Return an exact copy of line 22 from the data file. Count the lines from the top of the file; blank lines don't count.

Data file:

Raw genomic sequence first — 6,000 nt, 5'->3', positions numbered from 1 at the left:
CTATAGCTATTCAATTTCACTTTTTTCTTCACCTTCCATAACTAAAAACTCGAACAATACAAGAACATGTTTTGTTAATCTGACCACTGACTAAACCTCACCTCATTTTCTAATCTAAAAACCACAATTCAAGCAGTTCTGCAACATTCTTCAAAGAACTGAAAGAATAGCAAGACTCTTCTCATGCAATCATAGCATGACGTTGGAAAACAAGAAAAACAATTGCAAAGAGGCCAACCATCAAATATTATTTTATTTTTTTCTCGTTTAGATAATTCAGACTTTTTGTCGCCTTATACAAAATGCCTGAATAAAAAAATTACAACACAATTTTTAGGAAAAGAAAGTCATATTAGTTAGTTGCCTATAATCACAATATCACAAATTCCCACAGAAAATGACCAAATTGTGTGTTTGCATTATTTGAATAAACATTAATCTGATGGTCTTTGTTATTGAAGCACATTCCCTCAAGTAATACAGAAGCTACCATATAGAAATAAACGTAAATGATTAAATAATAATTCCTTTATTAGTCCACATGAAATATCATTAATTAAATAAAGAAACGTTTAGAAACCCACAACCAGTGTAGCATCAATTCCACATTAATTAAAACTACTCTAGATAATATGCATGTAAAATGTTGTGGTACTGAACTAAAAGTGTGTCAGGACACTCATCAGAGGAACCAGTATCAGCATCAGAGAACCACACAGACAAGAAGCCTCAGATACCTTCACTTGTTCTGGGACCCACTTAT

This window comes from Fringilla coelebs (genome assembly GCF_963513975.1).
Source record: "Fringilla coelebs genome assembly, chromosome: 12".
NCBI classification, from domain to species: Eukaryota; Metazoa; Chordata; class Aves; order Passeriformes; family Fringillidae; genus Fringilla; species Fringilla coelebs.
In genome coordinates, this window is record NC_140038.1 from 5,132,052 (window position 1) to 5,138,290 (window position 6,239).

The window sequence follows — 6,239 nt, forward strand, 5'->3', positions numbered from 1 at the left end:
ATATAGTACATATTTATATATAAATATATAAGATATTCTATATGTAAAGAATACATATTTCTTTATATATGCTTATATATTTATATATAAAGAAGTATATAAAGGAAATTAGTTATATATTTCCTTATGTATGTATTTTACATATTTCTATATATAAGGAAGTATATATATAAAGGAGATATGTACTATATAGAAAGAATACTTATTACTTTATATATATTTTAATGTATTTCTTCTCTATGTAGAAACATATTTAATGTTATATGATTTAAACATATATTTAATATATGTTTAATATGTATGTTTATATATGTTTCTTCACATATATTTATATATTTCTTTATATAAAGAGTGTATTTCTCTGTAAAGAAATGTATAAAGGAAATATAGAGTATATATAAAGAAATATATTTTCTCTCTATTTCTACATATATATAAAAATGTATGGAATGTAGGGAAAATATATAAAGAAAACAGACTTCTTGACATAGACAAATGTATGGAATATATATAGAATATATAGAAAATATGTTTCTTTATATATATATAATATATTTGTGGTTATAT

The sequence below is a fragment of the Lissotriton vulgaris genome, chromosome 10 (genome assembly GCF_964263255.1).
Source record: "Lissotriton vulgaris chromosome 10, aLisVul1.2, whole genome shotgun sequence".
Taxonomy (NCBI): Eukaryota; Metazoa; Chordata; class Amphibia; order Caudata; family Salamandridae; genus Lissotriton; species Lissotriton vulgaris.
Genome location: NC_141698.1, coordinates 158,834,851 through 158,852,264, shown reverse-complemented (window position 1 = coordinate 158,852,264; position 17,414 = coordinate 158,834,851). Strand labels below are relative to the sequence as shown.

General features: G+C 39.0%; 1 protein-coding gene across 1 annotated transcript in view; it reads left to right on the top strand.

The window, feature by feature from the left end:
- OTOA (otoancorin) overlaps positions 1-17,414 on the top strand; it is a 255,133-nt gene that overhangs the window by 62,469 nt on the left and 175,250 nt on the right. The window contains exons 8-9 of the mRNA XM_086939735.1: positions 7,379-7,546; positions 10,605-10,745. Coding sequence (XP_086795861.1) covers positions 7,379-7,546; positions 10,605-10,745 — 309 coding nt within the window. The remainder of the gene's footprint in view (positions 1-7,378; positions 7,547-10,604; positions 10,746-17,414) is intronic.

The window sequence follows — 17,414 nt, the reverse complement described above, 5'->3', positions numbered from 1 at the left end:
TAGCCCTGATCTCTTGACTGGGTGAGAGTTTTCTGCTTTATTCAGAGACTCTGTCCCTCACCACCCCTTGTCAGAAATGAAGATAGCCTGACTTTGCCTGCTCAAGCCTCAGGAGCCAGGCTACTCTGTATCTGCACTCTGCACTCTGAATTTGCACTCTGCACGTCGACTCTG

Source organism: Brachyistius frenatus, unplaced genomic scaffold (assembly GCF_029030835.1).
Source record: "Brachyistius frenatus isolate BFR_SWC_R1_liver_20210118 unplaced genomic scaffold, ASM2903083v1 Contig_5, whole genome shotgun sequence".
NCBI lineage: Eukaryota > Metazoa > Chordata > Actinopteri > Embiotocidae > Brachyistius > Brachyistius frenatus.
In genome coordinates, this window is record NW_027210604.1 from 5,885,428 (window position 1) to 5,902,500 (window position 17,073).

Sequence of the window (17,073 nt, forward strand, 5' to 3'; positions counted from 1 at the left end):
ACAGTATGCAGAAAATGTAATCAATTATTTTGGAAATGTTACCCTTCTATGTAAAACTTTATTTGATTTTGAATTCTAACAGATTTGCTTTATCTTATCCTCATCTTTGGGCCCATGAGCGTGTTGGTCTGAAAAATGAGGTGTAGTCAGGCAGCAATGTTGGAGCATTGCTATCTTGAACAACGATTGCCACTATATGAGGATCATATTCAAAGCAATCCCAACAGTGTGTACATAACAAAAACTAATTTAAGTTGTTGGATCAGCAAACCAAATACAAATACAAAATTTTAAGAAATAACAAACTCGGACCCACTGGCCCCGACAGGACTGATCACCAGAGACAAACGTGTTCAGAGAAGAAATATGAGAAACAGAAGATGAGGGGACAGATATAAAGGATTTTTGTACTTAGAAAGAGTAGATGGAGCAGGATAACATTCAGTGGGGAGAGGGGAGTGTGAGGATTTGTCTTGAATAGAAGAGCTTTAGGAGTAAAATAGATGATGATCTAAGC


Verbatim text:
Sequence of the window (17,073 nt, forward strand, 5' to 3'; positions counted from 1 at the left end):